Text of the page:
Tag Archives: Palestine

Palestinian Ramadan and Eid

Informant Details

  • Gender: Male
  • Occupation: Student
  • Nationality: Palestinian-American

Folklore Genre: Religious Observations and Holidays

  1. Text

The informant explained the customs and traditions of Ramadan, a religious observance in the Islamic faith. Ramadan occurs during the 9th month of the Islamic calendar. During Ramadan, Muslims fast from sunrise to sunset. Fasting means that no food, water, or other substances are consumed during this time period. No food molecules or water molecules should pass through your lips. Women who are menstruating, young children, elderly people, and very ill people are not allowed to fast because it may be harmful to them. In lieu of fasting, these people can donate, which is called kaffara. Fasting is meant to remind you of those who are less fortunate and don’t have access to food and water. It also is meant to cleanse your mind. In the evenings, the fast is broken during a meal called Iftar. Typically, this begins by eating a date, which is called tumrah. Iftar is typically a large feast shared by family and friends. Then, before sunrise, a meal called suhoor is eaten to prepare for the day of fasting. Ramadan also involves additional praying. During other months, observant Muslims pray five times a day facing Mecca. For Ramadan, after the last prayer at the mosque, they do another prayer called taraweeh, which consists of either 8 or 20 rak’ats. Additionally, during each day of Ramadan, one book of the Quran is read. By the end of Ramadan, the entire Quran has been read. Ramadan lasts for one month. At the end of Ramadan, there is a holiday called Eid. Eid is a celebration that marks the end of the fasting period. It begins with a prayer in the morning. Then, the day is filled with feasts and visiting family and friends. Typically, older people will give money to younger people as well.

2. Context

The informant participates in these traditions and celebrations in the context of his Muslim faith. He learned these practices during his upbringing by his Palestinian family and his religious community.

3. Analysis

The practice of fasting over the period of a month represents a cultural value of discipline and self-control. Since fasting is meant to put people in the shoes of the less fortunate, it also represents values of empathy and gratitude. There is also a cultural value of promoting health and wellness within the community because vulnerable populations are not allowed to fast. Furthermore, the emphasis on charity reflects the cultural values of generosity and supporting other people. Finally, the community-wide prayers and feasts shared among families and friends suggest a cultural value of community and belonging. 

Palestinian Tradition When Moving Into A House 

Background: The informant is one of my good friends. They have been born and raised in America, but one of their parents is an immigrant from Palestine, while another has roots in Iraq. 

Main Content:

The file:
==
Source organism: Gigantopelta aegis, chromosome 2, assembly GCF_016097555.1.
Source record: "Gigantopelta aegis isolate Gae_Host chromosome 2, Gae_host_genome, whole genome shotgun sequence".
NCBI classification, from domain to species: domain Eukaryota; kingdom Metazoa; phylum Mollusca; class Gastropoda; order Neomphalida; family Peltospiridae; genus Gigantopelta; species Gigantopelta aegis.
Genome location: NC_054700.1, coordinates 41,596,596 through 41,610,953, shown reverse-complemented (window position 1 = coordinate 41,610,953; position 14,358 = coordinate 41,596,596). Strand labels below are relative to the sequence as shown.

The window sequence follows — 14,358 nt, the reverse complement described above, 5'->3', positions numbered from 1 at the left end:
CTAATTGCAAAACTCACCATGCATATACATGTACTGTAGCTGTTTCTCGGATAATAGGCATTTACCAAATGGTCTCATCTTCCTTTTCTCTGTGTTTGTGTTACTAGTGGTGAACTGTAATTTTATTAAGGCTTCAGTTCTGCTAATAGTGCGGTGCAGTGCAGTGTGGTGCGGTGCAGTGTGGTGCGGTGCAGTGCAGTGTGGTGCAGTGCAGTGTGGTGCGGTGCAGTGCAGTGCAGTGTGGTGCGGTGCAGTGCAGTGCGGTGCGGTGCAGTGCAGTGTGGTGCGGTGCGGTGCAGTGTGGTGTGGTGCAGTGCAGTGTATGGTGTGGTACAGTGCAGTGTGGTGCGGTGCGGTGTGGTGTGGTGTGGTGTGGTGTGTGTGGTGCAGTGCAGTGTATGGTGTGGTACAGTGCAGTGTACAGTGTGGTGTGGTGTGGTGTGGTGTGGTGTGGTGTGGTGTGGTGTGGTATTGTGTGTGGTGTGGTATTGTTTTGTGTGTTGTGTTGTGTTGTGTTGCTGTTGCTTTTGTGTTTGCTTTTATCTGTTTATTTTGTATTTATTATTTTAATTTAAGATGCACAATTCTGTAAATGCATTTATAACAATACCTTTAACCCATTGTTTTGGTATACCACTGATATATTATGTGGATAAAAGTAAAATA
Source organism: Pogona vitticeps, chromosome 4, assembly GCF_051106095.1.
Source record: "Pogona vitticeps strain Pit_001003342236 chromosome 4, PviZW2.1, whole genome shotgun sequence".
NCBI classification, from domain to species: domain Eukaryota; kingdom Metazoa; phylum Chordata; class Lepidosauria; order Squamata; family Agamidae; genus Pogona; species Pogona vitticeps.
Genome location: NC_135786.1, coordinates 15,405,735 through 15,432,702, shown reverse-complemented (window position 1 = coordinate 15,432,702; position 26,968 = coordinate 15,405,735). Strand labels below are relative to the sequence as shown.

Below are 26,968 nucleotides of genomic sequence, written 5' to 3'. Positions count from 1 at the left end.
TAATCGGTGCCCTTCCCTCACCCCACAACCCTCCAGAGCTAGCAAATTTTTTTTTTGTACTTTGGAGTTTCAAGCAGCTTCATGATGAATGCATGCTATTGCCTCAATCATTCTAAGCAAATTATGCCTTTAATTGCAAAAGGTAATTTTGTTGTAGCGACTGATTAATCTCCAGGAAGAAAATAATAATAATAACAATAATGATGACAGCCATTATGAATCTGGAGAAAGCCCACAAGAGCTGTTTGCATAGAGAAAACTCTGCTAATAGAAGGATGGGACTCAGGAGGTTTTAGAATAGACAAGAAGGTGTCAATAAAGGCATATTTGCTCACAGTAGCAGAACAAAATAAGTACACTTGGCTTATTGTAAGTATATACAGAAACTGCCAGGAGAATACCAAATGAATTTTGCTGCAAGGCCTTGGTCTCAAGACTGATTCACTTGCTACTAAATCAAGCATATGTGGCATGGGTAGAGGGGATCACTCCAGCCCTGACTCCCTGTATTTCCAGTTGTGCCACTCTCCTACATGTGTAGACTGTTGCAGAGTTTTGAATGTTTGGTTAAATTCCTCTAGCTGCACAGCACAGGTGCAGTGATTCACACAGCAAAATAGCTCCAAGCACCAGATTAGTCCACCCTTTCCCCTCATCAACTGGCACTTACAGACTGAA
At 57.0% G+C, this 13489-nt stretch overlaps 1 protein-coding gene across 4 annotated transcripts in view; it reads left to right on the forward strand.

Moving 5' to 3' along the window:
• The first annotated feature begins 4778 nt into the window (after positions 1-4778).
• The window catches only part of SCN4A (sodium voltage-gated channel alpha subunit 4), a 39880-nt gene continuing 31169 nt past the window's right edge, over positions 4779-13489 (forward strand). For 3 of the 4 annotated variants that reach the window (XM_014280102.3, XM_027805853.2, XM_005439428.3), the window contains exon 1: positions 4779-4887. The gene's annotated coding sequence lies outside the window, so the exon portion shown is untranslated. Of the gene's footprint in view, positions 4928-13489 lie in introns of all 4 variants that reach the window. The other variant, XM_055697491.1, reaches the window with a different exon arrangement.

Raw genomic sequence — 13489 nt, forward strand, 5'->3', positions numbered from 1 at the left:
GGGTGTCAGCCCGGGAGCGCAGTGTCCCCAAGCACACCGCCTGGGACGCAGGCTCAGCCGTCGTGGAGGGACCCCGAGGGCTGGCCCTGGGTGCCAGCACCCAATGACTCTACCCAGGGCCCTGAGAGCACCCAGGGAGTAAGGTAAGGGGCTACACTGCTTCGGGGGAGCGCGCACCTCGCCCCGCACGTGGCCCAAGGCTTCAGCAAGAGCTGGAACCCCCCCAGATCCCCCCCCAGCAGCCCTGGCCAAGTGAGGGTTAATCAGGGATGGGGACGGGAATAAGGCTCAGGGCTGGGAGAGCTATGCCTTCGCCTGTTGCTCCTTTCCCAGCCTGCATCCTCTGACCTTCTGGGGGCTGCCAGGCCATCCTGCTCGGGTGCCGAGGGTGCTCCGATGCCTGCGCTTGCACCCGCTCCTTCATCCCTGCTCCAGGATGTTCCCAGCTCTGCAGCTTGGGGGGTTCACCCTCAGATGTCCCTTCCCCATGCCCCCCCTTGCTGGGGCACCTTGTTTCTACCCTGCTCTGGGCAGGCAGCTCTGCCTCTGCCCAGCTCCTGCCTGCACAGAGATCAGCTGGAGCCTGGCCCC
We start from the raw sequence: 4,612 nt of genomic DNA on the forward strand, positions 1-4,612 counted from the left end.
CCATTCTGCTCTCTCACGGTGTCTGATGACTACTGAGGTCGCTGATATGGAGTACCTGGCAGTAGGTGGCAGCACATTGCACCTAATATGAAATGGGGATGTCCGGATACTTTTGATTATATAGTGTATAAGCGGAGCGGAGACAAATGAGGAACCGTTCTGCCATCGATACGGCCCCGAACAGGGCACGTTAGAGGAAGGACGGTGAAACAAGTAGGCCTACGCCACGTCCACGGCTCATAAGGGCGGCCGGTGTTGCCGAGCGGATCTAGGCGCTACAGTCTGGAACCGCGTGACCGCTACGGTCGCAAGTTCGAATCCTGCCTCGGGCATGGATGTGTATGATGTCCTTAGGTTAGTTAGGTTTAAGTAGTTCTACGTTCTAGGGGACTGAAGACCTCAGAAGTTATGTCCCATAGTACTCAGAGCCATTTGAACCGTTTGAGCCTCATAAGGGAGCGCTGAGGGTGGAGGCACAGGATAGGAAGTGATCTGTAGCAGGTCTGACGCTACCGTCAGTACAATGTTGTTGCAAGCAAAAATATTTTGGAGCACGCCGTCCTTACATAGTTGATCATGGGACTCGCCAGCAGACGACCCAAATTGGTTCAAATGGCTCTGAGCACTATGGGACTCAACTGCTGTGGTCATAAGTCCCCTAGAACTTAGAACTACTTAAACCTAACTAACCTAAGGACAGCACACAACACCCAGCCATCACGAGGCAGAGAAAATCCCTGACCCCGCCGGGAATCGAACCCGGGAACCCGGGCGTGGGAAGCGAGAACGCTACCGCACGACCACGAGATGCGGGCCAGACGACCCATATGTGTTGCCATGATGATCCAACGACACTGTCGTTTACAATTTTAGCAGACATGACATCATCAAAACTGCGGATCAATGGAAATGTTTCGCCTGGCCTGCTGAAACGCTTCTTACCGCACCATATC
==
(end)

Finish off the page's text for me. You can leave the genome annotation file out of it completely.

ME: So do you mind telling me about what your family does when you move into a new house. 

DS: So yeah, during the construction of, or when we just move into an existing house, my mom’s side of the family always has this tradition of putting a bible and a cross within the walls of the house. Usually that Bible or Cross is blessed by a priest on my mom’s side, and she is Greek Orthodox, or it is blessed once it is in the wall. In all of the houses that we have ever lived in we have had both the cross and the Bible in the walls. In the one that we are currently in, we have it right by the front door. 

ME: That’s really interesting, do you know where your mom learned this from, or why she started doing it? 

DS: She got it from her home village of Ramallah, which is in Palestine, right outside of Jerusalem. 

ME: Do you know if this is something commonly done in Ramallah or Palestine, or is it just something that your mom’s family does? 

DS: So I know that my mom’s whole family does it, and I know my grandparent’s house has it. I assume that it is a tradition because the village that my grandma and grandpa came from was very small and closely knit, and we basically know everyone who has come over from there, that like live near us and around us. I’m pretty sure that they do it too, but I definitely know that my mom’s family does it for sure. 

ME: Do you know what purpose it is supposed to serve? Is it to protect the family and house or is more to keep away bad stuff? Or is it more general, kinda like good luck?

DS: I think it is mostly good luck, but I think a big part of it, my mom is always going on about, you know, having Jesus watch us and making sure that we are okay. So I think that it is another way to keep the house as a holy place. So like we always kinda have the eyes of the Lord looking at us and keeping us safe. Its kind of a safety thing, but its less about keeping bad things out, and more oriented towards keeping the eyes of the Lord on us and making sure that we are okay. 


This interview took place at my house. 


I think that this tradition is really interesting because after doing a little bit of research I could not find any other examples of people doing this. I always assumed that it was commonplace, because I grew up with a lot of Palestinians, and I remember seeing a Bible in the framing of the walls during the construction of the informant’s current home. So, this might be a tradition that is truly unique, and it is entirely possible that Christians from Ramallah, or those who have emigrated from there, are the originators of this tradition. I also think that this is a way for them to make their home in Michigan seem culturally similar to the home that their mother grew up in, in Ramallah.